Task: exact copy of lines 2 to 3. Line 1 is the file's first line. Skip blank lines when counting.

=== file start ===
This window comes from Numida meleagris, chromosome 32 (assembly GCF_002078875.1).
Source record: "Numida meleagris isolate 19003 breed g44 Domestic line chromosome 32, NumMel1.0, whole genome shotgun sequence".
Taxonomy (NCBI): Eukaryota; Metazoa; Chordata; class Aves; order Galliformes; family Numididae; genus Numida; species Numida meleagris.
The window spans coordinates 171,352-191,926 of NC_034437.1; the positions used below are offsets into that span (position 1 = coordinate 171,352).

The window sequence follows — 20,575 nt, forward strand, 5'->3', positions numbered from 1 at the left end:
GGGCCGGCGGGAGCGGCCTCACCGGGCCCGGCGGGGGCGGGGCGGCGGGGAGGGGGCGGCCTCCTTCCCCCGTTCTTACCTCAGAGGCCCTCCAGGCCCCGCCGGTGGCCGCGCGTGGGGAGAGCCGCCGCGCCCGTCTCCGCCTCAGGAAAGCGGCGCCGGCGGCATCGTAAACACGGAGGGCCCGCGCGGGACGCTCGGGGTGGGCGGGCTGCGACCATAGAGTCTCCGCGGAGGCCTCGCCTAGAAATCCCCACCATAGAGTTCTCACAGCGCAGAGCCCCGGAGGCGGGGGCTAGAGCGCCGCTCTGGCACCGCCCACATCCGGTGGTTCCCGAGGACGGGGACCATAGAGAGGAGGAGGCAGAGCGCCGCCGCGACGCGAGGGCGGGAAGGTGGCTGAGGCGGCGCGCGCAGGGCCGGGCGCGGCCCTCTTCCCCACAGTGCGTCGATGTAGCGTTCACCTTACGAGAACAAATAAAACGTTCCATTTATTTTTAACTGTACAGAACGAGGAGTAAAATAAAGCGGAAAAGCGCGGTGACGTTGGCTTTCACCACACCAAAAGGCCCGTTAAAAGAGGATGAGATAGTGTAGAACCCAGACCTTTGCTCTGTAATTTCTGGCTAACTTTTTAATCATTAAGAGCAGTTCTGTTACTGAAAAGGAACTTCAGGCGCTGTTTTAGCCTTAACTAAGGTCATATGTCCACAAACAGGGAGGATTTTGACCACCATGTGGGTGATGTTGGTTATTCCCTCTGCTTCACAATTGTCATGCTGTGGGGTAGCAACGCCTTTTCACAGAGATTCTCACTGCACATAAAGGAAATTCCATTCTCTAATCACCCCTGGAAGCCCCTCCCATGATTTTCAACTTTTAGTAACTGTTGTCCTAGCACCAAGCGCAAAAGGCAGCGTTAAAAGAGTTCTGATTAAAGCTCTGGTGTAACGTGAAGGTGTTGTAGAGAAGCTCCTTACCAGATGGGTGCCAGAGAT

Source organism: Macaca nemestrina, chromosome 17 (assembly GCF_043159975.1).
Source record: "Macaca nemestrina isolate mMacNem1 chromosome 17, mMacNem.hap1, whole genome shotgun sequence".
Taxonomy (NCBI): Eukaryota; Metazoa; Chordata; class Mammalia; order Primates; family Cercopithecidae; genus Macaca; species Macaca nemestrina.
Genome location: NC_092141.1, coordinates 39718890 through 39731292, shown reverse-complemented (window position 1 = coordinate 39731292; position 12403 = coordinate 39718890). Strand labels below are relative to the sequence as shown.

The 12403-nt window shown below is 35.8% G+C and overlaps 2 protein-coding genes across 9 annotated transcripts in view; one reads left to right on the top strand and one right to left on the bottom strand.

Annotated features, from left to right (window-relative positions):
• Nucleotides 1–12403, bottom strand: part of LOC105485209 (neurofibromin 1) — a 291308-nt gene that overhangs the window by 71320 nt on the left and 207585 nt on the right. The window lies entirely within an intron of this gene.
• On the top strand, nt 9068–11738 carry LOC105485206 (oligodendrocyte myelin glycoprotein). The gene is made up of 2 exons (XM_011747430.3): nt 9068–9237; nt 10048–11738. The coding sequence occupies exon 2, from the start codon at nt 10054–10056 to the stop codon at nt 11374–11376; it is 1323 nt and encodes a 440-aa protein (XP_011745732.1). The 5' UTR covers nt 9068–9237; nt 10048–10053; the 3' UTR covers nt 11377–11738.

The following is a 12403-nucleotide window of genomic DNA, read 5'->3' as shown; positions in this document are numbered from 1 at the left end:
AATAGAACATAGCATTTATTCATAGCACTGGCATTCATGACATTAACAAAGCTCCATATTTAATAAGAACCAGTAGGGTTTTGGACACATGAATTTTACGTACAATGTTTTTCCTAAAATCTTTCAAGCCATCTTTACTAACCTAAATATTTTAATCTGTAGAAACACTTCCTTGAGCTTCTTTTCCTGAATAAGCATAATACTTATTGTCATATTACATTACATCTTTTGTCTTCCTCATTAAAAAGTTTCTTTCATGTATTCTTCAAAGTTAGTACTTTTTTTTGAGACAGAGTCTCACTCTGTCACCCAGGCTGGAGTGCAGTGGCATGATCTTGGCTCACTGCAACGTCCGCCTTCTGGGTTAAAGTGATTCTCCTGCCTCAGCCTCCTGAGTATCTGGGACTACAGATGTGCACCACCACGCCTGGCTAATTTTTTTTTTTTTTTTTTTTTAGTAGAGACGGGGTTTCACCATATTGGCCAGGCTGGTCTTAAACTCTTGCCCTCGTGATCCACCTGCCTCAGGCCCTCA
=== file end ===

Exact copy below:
Source record: "Numida meleagris isolate 19003 breed g44 Domestic line chromosome 32, NumMel1.0, whole genome shotgun sequence".
Taxonomy (NCBI): Eukaryota; Metazoa; Chordata; class Aves; order Galliformes; family Numididae; genus Numida; species Numida meleagris.